There is something truly ominous in the similarity of the state of things now to that of things in 1792. The French Princes were then hovering on the Norfor noue of the half hostile measures of thern frontier of France; they were then 1792; I am for cordially receiving his hoisting the white flag at Coblentz; and ambassador, if he send any, land, in short, we are told, that they are now to hoist it for doing every thing consistent with our at Brussels. The Austrians and Prus- honour, calculated to prevent a renewal sians were then marching to their aid; of war. and, we are told, that they are now to march to their aid. Is it not evident,

With regard to the othes proposed object of war: namely, the securing of

And, my Lord, I think we may be well assured, that, if there were still waiting any thing to endear him to the people of France, that thing would be an attempt, on our part, to drive him again from his throne.

Belgium to the new king of the Nether-¦ should determine. And, we must oblands, we do not yet know, that Napo- serve here, that Napoleon might have leon will demand the restoration of those retained his throne, if he would have provinces to France. But, I will frankly consented to do the same thing, He reconfess, that I believe, that he never fused; the war was pushed on; he was will rest satisfied until he has obtained overpowered and exiled; and Louis le that restoration, in the desire to effect Desiré gave up to us and our allies that which object he will be heartily joined by Belgium, which had been won by France, the whole of his people. The question, during the time that he was absent from then, is, ought we to go to war with him France. So that, it must be evident, if he demand, and if he endeavour by to lose this part of their Empire force to effect, that restoration? I say, must be very galling to the French. NO. I am of opinion, on the contrary, But, you will say, and with very good that we ought immediately to withdraw reason; what is their soreness to us, if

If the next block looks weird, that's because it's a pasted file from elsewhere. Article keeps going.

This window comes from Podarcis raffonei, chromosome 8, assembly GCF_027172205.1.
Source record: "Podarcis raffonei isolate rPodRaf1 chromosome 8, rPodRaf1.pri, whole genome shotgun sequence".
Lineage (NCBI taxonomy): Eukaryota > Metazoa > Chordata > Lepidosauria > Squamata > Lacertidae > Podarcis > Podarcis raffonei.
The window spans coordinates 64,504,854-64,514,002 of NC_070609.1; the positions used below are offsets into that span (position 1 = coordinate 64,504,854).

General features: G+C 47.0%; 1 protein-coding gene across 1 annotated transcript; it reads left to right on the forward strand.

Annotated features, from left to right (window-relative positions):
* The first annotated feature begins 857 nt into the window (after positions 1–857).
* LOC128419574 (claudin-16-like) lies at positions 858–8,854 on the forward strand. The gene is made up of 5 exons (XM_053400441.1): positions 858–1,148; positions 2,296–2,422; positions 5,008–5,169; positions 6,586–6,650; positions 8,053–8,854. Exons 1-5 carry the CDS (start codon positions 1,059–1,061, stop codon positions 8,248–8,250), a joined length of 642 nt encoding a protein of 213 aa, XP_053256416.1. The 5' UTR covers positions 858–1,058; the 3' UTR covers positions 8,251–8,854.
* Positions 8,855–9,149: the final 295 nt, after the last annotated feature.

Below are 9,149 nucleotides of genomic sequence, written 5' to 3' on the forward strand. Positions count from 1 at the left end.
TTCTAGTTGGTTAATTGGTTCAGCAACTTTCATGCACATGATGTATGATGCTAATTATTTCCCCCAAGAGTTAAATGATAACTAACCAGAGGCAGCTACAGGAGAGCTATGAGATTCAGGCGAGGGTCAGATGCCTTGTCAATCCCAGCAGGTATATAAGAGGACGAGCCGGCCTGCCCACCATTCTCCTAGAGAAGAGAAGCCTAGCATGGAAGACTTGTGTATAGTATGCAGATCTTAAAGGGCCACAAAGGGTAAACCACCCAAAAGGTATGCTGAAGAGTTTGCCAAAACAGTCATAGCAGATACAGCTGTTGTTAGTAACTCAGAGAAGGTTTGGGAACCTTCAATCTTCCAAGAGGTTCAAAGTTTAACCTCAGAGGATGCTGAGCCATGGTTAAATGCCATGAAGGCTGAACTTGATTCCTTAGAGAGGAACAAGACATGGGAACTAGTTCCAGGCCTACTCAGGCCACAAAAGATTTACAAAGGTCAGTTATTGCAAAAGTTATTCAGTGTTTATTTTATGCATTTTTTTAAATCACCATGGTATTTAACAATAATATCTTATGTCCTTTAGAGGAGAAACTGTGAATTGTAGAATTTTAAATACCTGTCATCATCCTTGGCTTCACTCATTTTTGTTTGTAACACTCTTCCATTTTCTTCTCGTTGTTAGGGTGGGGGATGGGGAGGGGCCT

our army; to send home the Hanove-it be for our good to keep them out of

rians; and to leave the Belgians and even the Dutch to defend their country against the French, or, again to unite themselves to the French.